The $1.15 billion taxpayer-funded study, named Recover, is seeking to enroll nearly 40,000 people by the end of this year. It will have research teams at more than thirty universities and medical institutions across the United States.
“It will follow those participants over four years, comparing people with Covid to those who’ve never had it, with the goal of identifying all the long-term symptoms and finding out how the virus is causing them,” CNBC writes.
According to the Mayo Clinic, “most people who get Covid-19 recover within a few weeks. But some people—even those who had mild versions of the disease—might have symptoms that last a long time afterward.”
It adds that long Covid “involves a variety of new, returning or ongoing symptoms that people experience more than four weeks after getting Covid-19. In some people, [they can last] months or years or causes disability.”
In a study published last year in the Lancet, the Patient-Led Research Collaborative found that there are more than 200 long Covid symptoms across ten organ systems.
CNBC reported that the NIH is also planning to launch a “suite of clinical trials” on potential long Covid treatments in the coming months. According to Dr. Gary Gibbons, director of the National Heart, Lung, and Blood Institute, the medical research agency is in discussions with the pharmaceutical industry on studying whether antivirals and other interventions can prevent or treat long Covid.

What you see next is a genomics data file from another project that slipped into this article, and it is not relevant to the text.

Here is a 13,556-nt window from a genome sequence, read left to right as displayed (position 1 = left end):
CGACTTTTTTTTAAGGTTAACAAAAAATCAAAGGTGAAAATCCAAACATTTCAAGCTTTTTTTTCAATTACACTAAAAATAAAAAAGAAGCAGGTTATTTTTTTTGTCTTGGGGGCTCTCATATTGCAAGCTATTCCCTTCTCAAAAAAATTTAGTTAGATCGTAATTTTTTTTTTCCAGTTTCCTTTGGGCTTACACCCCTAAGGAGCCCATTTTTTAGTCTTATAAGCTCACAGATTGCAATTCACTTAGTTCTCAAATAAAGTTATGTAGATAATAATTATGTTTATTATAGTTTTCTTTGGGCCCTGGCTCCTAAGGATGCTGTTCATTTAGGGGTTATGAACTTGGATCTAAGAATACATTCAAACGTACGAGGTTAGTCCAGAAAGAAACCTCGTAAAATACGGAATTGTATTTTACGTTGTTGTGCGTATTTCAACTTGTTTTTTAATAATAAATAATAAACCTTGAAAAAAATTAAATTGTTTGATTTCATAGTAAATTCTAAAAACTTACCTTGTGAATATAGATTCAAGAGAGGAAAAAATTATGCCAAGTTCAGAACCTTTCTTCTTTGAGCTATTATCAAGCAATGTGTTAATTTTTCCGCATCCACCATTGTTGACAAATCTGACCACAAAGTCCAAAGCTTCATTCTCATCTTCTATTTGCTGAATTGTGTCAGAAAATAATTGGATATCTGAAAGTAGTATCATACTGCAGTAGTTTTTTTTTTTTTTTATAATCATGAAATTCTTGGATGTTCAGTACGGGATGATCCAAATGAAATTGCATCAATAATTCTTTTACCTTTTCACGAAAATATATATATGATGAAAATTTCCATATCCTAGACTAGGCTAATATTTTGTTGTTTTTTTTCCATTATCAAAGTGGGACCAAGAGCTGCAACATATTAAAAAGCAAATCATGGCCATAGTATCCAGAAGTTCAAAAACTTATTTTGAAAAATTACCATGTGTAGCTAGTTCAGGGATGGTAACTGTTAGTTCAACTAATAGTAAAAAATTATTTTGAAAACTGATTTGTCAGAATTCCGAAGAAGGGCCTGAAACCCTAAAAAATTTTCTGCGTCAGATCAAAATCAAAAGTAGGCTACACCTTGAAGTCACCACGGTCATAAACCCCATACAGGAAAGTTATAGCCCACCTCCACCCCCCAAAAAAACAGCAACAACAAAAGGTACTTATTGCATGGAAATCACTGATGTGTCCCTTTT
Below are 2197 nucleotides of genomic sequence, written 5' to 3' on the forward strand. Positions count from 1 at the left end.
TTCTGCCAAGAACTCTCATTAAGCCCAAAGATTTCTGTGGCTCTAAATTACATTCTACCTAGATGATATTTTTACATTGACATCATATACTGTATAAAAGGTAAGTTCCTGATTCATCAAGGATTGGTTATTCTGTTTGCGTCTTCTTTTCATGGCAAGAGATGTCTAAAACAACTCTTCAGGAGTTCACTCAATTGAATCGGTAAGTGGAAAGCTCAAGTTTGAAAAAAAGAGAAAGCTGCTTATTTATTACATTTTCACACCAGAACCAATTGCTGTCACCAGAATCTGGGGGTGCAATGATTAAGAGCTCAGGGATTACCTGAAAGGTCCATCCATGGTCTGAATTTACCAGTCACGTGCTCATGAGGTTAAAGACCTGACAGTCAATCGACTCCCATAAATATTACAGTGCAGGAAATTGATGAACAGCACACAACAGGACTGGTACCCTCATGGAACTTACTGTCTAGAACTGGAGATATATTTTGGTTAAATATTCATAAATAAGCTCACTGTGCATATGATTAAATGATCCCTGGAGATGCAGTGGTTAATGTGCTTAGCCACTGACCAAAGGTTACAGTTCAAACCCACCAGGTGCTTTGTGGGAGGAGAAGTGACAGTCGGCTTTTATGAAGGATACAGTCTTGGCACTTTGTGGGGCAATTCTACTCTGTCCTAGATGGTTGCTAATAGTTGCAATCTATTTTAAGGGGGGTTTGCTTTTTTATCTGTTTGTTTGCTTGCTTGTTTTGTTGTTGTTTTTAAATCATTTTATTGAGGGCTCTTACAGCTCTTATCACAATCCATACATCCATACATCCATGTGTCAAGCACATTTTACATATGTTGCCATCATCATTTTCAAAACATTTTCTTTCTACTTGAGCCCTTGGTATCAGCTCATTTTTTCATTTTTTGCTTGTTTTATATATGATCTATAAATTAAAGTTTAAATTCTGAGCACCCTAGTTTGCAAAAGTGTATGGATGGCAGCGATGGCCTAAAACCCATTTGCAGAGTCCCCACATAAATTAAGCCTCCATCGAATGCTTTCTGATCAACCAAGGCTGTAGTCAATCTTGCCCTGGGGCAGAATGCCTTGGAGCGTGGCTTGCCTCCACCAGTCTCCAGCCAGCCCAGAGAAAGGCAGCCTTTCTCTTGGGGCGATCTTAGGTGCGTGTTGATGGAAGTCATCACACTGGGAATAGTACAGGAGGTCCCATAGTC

But Gibbons admitted that the NIH will likely need more funding due to the scope and complexity of the research. “We would anticipate to really fully do the clinical trial portfolio that patients with long Covid deserve, it probably will exceed $1.15 billion initial allocation that Congress awarded,” he said.
It appears that the NIH’s efforts have taken on a more sense of urgency in recent weeks, as health officials are facing mounting concern that the United States is heading toward a summer Covid-19 surge.
Last week, the Centers for Disease Control and Prevention (CDC) confirmed that the highly transmissible BA.5 Omicron subvariant is now the dominant coronavirus strain in the country. According to the Wall Street Journal, BA.5 surpassed BA.2.12.1, the version of Omicron partly responsible for the surge in springtime cases that is now estimated to represent about a quarter of all cases. Combined, BA.5 and the BA.4 sub-strain, first discovered earlier this year in South Africa, now make up 70 percent of cases.
In response, the U.S. Food and Drug Administration (FDA) has announced that the next round of coronavirus booster shots, likely rolling out this fall, will be modified to target the Omicron subvariants BA.4 and BA.5 in addition to the original strain of the virus.
“As we move into the fall and winter, it is critical that we have safe and effective vaccine boosters that can provide protection against circulating and emerging variants to prevent the most severe consequences of COVID-19,” Dr. Peter Marks, director of the Center for Biologics Evaluation and Research at the FDA, said in a statement.
Ethen Kim Lieser is a Washington state-based Finance and Tech Editor who has held posts at Google, The Korea Herald, Lincoln Journal Star, AsianWeek, and Arirang TV. Follow or contact him on LinkedIn.